Miller v Miller

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Miller v Miller
Court House of Lords
Decided 24 May 2006
Citation(s) [2006] UKHL 24
Cases cited White v White [2001] 1 A.C. 596, SRJ v DWJ (Financial Provision) [1999] 2 FLR 176, R v R [1992] 1 AC 599, Foster v Foster [2003] EWCA Civ 565; [2003] 2 FLR 299, Leslie v Leslie [1911] P 203, Cornick v Cornick (No 3) [2001] 2 FLR 1240, Minton v Minton [1979] AC 593
Legislation cited Matrimonial Causes Act 1973, Family Law (Scotland) Act 1985, Matrimonial Causes Act 1866, Matrimonial and Family Proceedings Act 1984, Family Law Act 1996, Divorce (Scotland) Act 1976, Divorce Jurisdiction, Court Fees and Legal Aid (Scotland) Act 1983, Welfare Reform and Pensions Act 1999, Family Law (Scotland) Act 2006, Matrimonial Proceedings and Property Act 1970, Pensions Act 1995
Case history
Subsequent action(s) None
Court membership
Judge(s) sitting Lord Nicholls of Birkenhead, Lord Hoffman, Lord Hope of Craigshead, Baroness Hale of Richmond, and Lord Mance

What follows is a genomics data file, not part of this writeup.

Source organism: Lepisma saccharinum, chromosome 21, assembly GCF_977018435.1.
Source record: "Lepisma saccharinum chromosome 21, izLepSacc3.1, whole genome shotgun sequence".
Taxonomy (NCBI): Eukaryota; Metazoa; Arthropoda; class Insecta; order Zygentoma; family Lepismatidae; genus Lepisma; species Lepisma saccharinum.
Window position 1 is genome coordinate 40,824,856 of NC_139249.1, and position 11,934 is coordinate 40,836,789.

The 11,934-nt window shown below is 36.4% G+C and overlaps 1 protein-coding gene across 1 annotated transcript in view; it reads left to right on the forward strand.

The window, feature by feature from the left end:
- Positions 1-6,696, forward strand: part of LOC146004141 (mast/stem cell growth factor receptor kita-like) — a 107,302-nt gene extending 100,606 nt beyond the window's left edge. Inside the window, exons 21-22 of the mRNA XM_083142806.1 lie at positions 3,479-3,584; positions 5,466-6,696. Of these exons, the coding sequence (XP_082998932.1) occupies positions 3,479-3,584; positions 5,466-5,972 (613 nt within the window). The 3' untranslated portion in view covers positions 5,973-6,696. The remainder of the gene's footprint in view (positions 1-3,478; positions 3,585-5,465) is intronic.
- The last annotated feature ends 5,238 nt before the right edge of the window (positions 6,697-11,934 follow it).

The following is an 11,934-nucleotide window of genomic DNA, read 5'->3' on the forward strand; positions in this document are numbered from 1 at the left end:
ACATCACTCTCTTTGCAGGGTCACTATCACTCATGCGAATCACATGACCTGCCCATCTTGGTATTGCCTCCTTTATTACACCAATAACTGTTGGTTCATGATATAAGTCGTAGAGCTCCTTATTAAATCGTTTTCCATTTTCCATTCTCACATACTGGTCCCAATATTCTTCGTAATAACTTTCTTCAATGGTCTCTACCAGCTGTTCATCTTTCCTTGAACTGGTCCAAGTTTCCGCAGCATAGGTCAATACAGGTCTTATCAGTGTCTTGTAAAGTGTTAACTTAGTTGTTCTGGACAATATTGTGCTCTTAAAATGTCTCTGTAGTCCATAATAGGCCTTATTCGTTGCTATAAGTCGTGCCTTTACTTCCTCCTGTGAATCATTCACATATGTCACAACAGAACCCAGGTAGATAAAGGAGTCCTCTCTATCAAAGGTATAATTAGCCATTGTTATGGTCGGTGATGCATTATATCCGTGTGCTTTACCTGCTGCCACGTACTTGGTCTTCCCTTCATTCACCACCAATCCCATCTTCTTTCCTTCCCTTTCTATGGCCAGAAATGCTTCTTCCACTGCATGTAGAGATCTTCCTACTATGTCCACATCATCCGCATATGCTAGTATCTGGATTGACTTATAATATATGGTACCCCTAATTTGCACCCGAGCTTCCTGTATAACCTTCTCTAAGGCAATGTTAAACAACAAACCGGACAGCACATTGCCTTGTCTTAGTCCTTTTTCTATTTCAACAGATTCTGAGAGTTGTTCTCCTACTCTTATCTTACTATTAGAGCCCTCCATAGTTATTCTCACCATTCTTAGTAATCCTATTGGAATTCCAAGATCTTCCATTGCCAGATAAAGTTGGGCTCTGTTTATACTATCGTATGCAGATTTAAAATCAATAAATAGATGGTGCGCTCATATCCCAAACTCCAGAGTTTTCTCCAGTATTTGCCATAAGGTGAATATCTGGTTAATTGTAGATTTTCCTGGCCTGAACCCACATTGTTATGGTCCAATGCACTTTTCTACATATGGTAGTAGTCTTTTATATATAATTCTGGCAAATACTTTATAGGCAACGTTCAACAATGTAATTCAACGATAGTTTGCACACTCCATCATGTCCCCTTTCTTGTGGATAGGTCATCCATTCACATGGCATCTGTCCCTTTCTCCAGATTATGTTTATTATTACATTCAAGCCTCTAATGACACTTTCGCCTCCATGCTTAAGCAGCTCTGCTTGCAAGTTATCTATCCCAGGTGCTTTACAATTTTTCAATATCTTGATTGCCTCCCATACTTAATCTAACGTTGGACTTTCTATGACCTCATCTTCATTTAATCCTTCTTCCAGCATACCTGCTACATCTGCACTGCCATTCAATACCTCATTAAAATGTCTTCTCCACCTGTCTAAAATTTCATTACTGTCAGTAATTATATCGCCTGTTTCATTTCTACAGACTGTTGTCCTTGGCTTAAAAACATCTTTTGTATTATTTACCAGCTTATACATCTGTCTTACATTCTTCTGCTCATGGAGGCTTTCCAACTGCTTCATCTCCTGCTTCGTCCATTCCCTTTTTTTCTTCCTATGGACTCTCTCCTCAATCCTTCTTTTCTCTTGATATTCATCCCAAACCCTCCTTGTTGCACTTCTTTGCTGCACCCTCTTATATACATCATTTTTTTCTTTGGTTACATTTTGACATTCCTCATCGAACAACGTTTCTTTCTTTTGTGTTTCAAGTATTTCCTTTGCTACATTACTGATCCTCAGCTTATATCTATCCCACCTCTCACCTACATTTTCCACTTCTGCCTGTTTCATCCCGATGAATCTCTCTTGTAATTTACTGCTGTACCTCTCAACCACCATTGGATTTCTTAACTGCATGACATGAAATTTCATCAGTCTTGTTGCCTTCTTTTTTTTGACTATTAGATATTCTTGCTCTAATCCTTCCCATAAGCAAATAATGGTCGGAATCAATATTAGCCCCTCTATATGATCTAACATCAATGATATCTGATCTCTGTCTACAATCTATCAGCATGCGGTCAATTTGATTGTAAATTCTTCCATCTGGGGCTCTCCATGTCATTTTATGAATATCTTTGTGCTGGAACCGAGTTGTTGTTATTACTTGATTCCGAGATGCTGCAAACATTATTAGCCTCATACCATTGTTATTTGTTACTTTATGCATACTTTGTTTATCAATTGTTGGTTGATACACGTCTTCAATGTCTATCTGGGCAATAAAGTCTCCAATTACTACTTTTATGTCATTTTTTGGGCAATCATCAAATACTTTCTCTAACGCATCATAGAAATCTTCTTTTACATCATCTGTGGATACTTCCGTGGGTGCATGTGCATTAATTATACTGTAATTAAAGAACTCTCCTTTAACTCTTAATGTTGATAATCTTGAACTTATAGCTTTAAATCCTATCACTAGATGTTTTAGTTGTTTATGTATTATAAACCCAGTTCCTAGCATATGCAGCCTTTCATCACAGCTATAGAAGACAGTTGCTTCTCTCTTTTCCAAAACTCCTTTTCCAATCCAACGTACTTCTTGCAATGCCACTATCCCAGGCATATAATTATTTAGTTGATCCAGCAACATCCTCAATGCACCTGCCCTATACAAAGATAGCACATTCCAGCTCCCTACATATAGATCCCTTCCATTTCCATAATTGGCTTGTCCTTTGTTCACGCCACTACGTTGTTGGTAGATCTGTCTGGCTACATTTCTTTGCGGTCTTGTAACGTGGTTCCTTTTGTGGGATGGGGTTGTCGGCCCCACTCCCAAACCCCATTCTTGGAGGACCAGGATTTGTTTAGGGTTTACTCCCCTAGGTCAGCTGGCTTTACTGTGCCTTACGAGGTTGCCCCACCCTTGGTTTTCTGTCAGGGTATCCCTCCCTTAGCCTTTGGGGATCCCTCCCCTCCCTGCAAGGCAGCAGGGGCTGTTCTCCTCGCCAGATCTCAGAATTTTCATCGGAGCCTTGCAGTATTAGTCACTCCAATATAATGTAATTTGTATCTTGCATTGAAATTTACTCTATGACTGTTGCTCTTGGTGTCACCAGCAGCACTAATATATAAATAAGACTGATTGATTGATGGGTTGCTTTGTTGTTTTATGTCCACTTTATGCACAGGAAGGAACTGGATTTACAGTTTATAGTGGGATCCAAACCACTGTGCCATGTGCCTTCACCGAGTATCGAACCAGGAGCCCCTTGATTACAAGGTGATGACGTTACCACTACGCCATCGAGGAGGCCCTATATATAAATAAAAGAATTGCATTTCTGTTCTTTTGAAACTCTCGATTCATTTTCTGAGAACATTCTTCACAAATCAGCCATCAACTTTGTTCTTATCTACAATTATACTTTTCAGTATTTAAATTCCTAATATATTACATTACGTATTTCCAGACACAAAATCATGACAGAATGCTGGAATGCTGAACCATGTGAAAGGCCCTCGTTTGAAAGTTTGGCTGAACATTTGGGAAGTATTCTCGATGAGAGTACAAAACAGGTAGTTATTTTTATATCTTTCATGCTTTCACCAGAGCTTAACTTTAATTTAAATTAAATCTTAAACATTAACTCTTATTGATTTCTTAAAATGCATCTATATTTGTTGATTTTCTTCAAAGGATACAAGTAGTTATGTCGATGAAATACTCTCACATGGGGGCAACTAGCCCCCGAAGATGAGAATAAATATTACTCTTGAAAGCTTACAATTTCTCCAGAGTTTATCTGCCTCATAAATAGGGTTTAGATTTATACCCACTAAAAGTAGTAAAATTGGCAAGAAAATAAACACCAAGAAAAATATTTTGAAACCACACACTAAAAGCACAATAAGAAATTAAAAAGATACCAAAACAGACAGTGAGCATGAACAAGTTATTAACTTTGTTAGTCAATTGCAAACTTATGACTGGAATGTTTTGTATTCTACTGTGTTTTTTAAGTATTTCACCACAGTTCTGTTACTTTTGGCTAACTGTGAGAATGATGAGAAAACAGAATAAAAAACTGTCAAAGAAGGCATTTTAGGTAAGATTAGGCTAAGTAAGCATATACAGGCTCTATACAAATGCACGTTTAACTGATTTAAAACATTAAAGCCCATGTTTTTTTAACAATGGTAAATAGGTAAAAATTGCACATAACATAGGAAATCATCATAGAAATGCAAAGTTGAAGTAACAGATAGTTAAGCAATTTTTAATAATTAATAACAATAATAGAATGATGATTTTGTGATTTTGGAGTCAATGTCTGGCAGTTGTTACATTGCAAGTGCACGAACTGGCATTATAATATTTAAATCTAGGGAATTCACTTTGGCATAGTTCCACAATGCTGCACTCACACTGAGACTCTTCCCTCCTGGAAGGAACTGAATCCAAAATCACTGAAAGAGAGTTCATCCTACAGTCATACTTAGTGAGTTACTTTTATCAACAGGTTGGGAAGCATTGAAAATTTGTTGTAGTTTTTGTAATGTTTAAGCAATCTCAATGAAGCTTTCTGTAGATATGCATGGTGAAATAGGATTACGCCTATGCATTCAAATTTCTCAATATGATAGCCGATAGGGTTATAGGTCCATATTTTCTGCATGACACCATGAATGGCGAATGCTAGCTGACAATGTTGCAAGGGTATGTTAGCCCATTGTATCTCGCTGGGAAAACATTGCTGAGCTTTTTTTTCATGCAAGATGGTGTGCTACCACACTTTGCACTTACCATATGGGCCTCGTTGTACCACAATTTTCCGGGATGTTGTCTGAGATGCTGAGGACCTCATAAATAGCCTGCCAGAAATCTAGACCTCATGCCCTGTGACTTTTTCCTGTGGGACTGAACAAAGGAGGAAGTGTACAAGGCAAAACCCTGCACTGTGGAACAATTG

Divorce; Financial provision; Matrimonial property

Miller v Miller 2006 (House of Lords)[1] is a divorce (property settlement) case between Alan Miller and Melissa Miller. He is an asset manager in the City of London who had a fortune of some £30m (per The Times - which says 17.5m in property plus 18.5 in shares). Melissa was entitled to £5 million of her former husband's assets after just two years and nine months of marriage, no children, the Law Lords ruled. Five Law Lords agreed that the benchmark for division should be equal shares - save in certain circumstances - no matter how short the marriage. They said that to achieve fairness at the end of a marriage, the courts should look to three main considerations: financial needs, compensation, and equal sharing.

McFarlane v McFarlane [2006] was a conjoined appeal. This case similarly dealt with a high earning husband, but it concerned a long term marriage. At issue was the wife's periodic payments as compensation for the disparity in earning capacity that existed at the end of the marriage. The wife was awarded 250,000 p.a. for 5 years and potentially for life. There were children in that case.